Books are often praised as empathy-enhancers. But Colum McCann has this to say about empathy: ‘Don’t let them fool you. Empathy is violent. Empathy is tough. Empathy can rip you open. Once you go there, you can be changed.’
If I am honest, I haven’t always appreciated the challenge to my empathy, the attack on my equanimity, the prompt to expand the known perimeters of myself. After reading Toni Morrison’s Beloved, I was devastated for weeks, haunted by the brutality of human history and by what we might do to avoid confronting that source of pain. After reading Elizabeth Costello, I experienced something akin to rage at the power that J.M. Coetzee, as an author, had over me. Those feelings of anger and awe led me to pitch an idea for an essay about Coetzee’s work to an Australian journal. My pitch was made up of a couple of introductory paragraphs, which described the effect the novel had on me and which concluded with the lines: ‘Fuck you, Coetzee. This is my tribute and my revenge.’
The editor was keen to receive the finished essay, but I, not surprisingly, started second-guessing it. Literary criticism isn’t written like that. In any case, Coetzee has the reputation of a saint, having been anointed with the Nobel Prize for Literature, which is akin to the Nobel Prize for Virtue.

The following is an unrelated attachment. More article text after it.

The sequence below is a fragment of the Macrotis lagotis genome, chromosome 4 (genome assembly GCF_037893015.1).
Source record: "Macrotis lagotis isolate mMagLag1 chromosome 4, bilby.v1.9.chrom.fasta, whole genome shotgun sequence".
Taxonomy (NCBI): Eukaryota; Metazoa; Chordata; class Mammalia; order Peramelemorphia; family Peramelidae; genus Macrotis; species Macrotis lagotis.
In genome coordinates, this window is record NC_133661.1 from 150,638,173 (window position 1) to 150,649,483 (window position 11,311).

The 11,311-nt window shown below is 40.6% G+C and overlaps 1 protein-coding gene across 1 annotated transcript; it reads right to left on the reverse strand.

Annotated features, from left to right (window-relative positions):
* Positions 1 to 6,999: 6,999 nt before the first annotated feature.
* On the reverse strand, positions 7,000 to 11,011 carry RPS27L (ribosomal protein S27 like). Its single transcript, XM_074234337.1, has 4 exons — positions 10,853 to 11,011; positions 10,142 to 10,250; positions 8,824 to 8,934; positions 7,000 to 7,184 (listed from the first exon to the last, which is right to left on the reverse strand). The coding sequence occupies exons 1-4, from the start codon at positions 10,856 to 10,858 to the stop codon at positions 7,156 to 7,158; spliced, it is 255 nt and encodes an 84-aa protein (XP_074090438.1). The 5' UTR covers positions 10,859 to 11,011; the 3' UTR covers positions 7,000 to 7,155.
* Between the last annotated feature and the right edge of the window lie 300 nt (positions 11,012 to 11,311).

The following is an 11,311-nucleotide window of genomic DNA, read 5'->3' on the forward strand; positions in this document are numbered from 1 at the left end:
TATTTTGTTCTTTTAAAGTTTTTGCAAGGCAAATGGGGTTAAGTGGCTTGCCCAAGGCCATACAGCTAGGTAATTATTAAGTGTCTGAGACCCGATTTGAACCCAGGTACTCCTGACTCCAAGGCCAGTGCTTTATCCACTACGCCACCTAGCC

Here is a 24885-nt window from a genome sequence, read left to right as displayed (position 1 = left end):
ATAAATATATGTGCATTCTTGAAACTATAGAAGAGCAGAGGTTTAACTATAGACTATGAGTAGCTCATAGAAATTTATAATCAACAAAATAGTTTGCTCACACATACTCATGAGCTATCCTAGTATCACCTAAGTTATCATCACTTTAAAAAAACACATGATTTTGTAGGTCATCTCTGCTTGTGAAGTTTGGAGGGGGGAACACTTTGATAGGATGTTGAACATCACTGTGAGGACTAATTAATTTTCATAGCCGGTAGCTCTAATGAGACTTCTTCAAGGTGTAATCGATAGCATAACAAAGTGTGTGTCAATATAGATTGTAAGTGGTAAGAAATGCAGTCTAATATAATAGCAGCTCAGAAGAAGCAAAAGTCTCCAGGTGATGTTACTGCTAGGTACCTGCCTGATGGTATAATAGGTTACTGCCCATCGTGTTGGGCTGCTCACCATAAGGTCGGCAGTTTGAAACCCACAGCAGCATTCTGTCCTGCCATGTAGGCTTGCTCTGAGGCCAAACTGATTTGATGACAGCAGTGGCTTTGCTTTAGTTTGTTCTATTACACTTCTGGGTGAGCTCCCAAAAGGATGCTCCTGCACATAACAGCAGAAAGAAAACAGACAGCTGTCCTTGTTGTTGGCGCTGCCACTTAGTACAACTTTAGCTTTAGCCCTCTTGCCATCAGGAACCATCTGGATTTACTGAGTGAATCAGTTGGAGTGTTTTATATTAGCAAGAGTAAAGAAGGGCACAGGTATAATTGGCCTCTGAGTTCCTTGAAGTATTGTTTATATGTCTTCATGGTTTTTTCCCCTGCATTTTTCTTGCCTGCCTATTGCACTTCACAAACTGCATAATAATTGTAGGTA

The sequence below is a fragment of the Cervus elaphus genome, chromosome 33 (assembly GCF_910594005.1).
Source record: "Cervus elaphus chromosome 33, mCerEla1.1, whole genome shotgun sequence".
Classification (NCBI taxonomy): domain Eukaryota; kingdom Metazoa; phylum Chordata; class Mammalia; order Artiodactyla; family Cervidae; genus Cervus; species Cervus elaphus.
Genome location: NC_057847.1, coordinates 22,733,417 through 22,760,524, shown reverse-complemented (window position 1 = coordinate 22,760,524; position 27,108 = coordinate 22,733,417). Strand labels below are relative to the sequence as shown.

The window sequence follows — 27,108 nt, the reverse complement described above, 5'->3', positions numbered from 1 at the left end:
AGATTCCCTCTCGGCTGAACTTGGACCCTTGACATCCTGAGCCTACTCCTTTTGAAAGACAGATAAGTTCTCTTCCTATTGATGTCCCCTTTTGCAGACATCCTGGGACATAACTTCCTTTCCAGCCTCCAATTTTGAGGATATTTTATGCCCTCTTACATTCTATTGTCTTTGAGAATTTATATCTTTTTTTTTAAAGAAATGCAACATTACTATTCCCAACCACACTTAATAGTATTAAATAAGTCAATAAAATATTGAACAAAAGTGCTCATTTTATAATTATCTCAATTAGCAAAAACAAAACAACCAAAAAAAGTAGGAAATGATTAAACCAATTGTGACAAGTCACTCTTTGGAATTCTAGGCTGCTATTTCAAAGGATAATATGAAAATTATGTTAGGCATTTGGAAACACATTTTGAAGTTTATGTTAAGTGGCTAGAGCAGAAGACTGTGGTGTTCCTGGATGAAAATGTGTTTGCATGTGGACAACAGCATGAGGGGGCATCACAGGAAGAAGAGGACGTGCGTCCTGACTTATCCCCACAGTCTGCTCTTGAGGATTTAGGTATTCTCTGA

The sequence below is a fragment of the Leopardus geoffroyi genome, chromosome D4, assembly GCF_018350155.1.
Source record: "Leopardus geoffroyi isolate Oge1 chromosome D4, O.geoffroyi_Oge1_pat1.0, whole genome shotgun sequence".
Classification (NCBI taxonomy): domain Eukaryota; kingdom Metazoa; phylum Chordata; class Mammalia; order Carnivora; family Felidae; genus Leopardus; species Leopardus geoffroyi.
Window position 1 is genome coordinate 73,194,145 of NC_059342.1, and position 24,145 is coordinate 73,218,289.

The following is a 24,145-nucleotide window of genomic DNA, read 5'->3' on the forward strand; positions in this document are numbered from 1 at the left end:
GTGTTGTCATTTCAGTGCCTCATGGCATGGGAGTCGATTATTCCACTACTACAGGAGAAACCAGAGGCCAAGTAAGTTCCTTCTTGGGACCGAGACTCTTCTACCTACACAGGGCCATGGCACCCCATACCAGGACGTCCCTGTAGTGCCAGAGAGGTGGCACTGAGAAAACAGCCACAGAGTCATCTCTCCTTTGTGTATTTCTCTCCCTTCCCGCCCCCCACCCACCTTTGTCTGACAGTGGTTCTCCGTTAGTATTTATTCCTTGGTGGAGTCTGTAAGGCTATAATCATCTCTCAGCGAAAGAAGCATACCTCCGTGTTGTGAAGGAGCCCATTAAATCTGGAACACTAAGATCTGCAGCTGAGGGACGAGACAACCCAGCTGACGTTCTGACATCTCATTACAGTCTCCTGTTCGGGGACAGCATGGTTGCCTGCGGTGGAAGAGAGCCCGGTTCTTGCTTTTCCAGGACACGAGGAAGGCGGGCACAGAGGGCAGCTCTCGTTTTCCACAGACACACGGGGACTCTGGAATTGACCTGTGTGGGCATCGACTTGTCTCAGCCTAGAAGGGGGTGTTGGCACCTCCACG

The truth, though, is that his work is violating. That is how it achieves its ethical mission. Coetzee takes us out of ourselves, cruelly and unapologetically. He makes us feel bewilderingly and wretchedly alive—and, in this way, acutely aware of our inescapable and shared humanity.
This business of writing: both virtue and vice.
• • •
As an undergraduate student, I was taught the art of fiction writing by Gerald Murnane. His criterion for assessing the worth of a story, he told us one day in class, was its capacity to mark him in a lasting way. He defined that impact in terms of a remembered image. Over time he used to cull books from his shelves that had failed to impress themselves upon him in this enigmatic way.
Murnane’s anecdote has passed its own test, having found an enduring place in my memory. After 25 years, I still envision him inspecting an old paperback, his memory going over the book like a Geiger counter assessing a piece of potentially radioactive earth.
I was scheduled to interview Murnane at a Melbourne event in early 2019. It was to be his last-ever public engagement. It had been more than two decades since I had last seen him. A couple of months beforehand, he sent me a text message in which he reminded me that he was a gentle person and in which he told me that I had nothing to fear.
Perhaps he believed it. I found that I didn’t. Neither do I believe it of myself.
In two of his books, Murnane refers to an image from a story I wrote when I was one of his students. It is an image of a woman, who is hungover, vomiting from the side of a small fishing boat, as her boyfriend and another man proudly hold up a flathead they have caught. I should feel pleased or proud—and I do or probably do. Mostly, though, these references to one of my early pieces of fiction make me feel distinctly uncomfortable, vulnerable, exposed.